CDC Medical Officer Updates Physician Assistants on Zika as Virus Goes into its Second Year

MAY 16, 2017
Lisa Neuman
Romeo Galang, MD, MPH, medical officer with the Centers for Disease Control and Prevention (CDC), delivered a CME course on Zika virus and pregnant women to physician assistants at AAPA 2017.
 
A clinician on the CDC’s Pregnancy and Birth Defects Task Force, he gave the participants firsthand updates on management and prevention strategies for these infections in women who are already pregnant or are considering becoming pregnant and live or may travel to a Zika-affected area.
 
As of April 3, 2017, Galang said that the CDC has now issued travel notices for 60 countries where Zika has been confirmed, mostly in warmer, southern climates. In the United States, only Florida and Texas have reported local Zika transmission outbreaks, which he noted put a damper on spring break activities last year as the virus gained media attention.
 
A single-stranded RNA virus that is carried by 2 species of mosquitoes, Aedes aegytpi and Aedes albopictus, most people who are bitten by a Zika-carrying mosquito will never know. They will remain asymptomatic, or they may develop flulike symptoms, such as fever, rash, joint pain, and muscle pain, that may last about a week with no other effects. Medical management would be the largely same as for the flu: rest, fluids, and acetaminophen. It was important to note, however, Galang said, that if Zika was suspected, that non-steroidal anti-inflammatories be avoided until dengue fever was ruled out as the cause of the symptoms.
 
There is no vaccine for the virus currently.
 
However, for women who are pregnant or planning to become pregnant, there is a very real danger of being exposed to the Zika virus, whether through the direct route of an infected mosquito, or the other main route of transmission, which is unprotected sexual intercourse with an infected partner.
 
“Our understanding of Zika continues to evolve, and more work is being done to understand the full range of health problems,” Galang said. “Zika doesn’t occur in a vacuum…and so we’re trying to understand more about the interplay of these risk factors.”
 
Last year, the first year of the virus, 5000 pregnant women showed laboratory evidence of possible exposure to the virus in the United States. Researchers have since shown that the virus can be passed from an infected mother as soon as conception, making travel to affected areas an important consideration for women considering family planning as well. The virus has been shown to be present in fetal tissue as well as amniotic fluid.
 
Birth defects resulting from Zika include severe microcephaly, a condition in which the baby’s head is smaller than it should be for its sex and age. While some babies have been born with this defect already evident, it can also show up within the first year after birth.
 
Galang told the audience that last year, of the women who showed laboratory evidence of exposure to the virus, 6% of the fetuses of infants had birth defects in utero that were caused by the virus.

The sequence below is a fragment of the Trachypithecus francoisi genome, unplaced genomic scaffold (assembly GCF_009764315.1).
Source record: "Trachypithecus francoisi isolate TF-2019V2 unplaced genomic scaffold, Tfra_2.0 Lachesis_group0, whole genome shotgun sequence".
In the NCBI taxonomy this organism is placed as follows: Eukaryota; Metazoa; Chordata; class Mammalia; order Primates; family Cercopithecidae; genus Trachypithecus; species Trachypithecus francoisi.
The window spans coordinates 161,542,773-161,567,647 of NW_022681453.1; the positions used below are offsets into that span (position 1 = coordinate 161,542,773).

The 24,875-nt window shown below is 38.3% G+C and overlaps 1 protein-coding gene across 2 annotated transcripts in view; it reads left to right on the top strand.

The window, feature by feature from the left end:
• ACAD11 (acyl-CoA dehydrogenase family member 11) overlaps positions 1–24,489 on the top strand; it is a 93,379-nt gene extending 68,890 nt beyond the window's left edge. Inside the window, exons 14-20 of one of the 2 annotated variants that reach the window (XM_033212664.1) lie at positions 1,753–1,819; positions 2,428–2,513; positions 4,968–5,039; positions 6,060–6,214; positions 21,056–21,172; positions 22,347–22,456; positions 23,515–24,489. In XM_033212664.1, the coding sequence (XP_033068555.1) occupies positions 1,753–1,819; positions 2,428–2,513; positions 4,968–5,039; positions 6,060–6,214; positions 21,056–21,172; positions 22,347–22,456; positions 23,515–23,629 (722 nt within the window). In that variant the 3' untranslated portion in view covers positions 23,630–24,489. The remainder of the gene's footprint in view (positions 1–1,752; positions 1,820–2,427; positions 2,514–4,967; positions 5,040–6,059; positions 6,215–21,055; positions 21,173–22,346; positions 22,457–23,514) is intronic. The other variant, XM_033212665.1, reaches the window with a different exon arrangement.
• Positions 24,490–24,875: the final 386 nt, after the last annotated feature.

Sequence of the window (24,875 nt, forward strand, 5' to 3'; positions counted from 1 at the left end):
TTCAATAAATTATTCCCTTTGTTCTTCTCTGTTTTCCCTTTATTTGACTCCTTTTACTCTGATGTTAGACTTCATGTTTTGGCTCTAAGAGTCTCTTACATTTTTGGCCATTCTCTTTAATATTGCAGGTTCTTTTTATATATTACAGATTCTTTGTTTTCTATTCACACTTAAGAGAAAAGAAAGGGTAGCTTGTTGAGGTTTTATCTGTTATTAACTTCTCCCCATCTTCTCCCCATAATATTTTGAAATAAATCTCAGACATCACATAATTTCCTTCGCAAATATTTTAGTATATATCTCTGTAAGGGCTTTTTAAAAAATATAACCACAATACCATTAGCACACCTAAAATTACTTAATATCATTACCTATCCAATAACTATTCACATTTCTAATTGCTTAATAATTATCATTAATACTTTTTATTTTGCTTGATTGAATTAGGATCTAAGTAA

In 1000 women with laboratory evidence of exposure to the Zika virus, 5% with possible infection had babies with birth defects, and 10% with confirmed infection had babies with birth defects, emphasizing the importance of both proper travel planning and family planning for women and their partners who live or travel to a Zika-affected area and wish to start a family.
 
The current planning guidelines from the CDC are, in areas with active Zika virus and a CDC travel notice, that women wait at least 8 weeks after their last possible exposure or after symptoms begin before they start trying to conceive. Men should wait 6 months if they live or have traveled to one of these areas, because they can pass the infection on to their partners without being aware of it. During these windows, partners should either engage in protected sexual intercourse, or abstain entirely.
 
Galang further explained to the physician assistants that all pregnant women in the United States should be assessed for their risk for exposure to the Zika virus, and this is as simple as taking a good health history and asking the right questions about recent travel.
 
He also told them that all pregnant women who travel to a CDC travel area should be tested for the virus whether or not they develop symptoms, and pregnant women who have traveled to an area with a risk of the virus but no travel notice in place should only be tested if they develop symptoms.
 
“The information collected…help us to guide recommendations for monitoring, evaluation, and management of Zika during pregnancy,” Galang concluded. “Every new finding, every published study, every new data point, all feeds into what we know and directs public health action.”
 


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